Eye Conditions And Disorders
The following is a brief overview of some of the common, serious and sight threatening disorders of the eye. Any time there are symptoms, it is recommended that you seek the advice of an optometrist without delay. A comprehensive eye examination will be needed to reach a diagnosis, and ensure early appropriate treatment. We work collaboratively with local, medical ophthalmology to get you the best care if needed.
Common Conditions And Disorders
Myopia - Short Sightedness
Myopia (short sightedness) is a common vision condition in which you can see objects near to you clearly, but objects farther away are blurry. It occurs when the shape of your eye causes light rays to bend (refract) incorrectly, focusing images in front of your retina instead of on your retina. Short sightedness may develop gradually or rapidly, often worsening during childhood and adolescence. Short sightedness tends to run in families. A basic eye exam can confirm short sightedness.
You can compensate for Myopia with eyeglasses, contact lenses or surgery.
Hyperopia - Long Sightedness
Hyperopia (long sightedness) is a common vision condition in which you can see distant objects clearly, but objects nearby may be blurry. The degree of your long sightedness influences your focusing ability. People with severe long sightedness may see clearly only objects a great distance away, while those with mild farsightedness may be able to clearly see objects that are closer. Long sightedness usually is present at birth and tends to run in families.
You can easily correct this condition with eyeglasses, contact lenses or surgery.
Astigmatism - Irregular Shaped Eye
Astigmatism is a common and generally treatable imperfection in the curvature of your eye that causes blurred distance and near vision. Astigmatism occurs when either the front surface of your eye (cornea), or the lens inside your eye, has mismatched curves. Instead of having one curve like a round ball, the surface is egg shaped. This causes blurred vision at all distances. Astigmatism is often present at birth and may occur in combination with short sightedness or long sightedness.
The goal of treating astigmatism is to improve vision clarity and eye comfort. Treatments are eyeglasses, contact lenses or surgery.
Presbyopia - Age Related Long Sightedness
Presbyopia is the gradual loss of your eyes’ ability to focus on nearby objects. It’s a natural, often annoying part of aging. Presbyopia usually becomes noticeable in your early to mid 40’s and continues to worsen until around age 65. You may become aware of presbyopia when you start holding books and newspapers at arms length to be able to read them. A basic eye exam can confirm presbyopia.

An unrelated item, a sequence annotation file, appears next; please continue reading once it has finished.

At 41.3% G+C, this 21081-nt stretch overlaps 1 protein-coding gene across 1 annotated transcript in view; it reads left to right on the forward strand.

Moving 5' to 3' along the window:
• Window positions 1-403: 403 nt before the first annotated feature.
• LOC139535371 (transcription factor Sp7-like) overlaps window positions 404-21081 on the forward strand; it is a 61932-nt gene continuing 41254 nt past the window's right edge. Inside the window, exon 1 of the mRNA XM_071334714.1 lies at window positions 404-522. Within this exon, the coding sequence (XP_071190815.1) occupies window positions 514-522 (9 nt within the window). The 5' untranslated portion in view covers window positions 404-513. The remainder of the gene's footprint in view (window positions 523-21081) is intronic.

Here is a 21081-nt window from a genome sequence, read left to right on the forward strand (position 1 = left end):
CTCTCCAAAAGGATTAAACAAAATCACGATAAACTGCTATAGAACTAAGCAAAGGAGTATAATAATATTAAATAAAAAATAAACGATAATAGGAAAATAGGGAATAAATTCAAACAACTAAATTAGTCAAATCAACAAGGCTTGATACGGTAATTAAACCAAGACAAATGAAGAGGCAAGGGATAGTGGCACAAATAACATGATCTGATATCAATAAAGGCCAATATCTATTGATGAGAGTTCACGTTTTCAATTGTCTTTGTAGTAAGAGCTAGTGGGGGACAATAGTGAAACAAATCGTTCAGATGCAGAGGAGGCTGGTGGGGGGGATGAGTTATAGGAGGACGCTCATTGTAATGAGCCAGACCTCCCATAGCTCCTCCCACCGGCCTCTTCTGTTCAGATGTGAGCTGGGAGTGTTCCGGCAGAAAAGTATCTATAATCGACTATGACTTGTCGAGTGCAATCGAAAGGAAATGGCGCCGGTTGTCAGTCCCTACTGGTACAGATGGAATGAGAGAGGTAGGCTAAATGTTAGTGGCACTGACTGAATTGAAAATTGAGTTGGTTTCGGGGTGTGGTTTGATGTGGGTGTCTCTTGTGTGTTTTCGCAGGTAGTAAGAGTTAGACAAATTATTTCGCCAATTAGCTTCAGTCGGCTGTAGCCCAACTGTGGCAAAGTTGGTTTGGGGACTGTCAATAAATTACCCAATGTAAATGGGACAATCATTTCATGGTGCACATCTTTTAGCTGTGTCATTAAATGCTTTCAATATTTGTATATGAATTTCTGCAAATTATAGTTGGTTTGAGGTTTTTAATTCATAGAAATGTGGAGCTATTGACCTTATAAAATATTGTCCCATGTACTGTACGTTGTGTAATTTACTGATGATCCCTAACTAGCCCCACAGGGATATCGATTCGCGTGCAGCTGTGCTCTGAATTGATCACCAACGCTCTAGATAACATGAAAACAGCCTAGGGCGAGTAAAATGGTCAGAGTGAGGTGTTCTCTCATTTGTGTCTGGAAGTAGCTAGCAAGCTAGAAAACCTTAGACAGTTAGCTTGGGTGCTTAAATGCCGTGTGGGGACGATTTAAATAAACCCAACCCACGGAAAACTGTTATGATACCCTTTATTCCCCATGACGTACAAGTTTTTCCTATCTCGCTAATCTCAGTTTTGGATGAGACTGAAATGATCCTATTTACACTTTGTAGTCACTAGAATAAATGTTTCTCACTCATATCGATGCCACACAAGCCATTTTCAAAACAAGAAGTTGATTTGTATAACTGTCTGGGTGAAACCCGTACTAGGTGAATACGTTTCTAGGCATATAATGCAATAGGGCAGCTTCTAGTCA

You can easily correct this condition with eyeglasses, contact lenses or surgery.
Dry Macular Degeneration
Dry macular degeneration is a common eye disorder among people over 50. It causes blurred or reduced central vision, due to thinning of the macula. The macula is the part of the retina responsible for clear vision in your direct line of sight. Dry macular degeneration may first develop in one eye and then affect both. Over time your vision may worsen and affect your ability to do things such as read, drive and recognize faces. But this doesn’t mean you’ll lose all of your sight. Early detection and self care measures may delay vision loss due to dry macular degeneration.
As of now, there’s no treatment for dry macular degeneration. If your condition is diagnosed early, you can take steps to help slow its progression, such as taking vitamin supplements, eating healthfully and not smoking.
Wet Macular Degeneration
Wet macular degeneration is a chronic eye disorder that causes blurred vision or a blind spot in your visual field. It’s generally caused by abnormal blood vessels that leak fluid or blood into the macula. The macula is in the part of the retina responsible for central vision. Wet macular degeneration is one of two types of age related macular degeneration. The other type is dry macular degeneration and is more common and less severe. The wet type always begins as the dry type. Early detection and treatment of wet macular degeneration may help reduce vision loss and, in some instances, recover vision.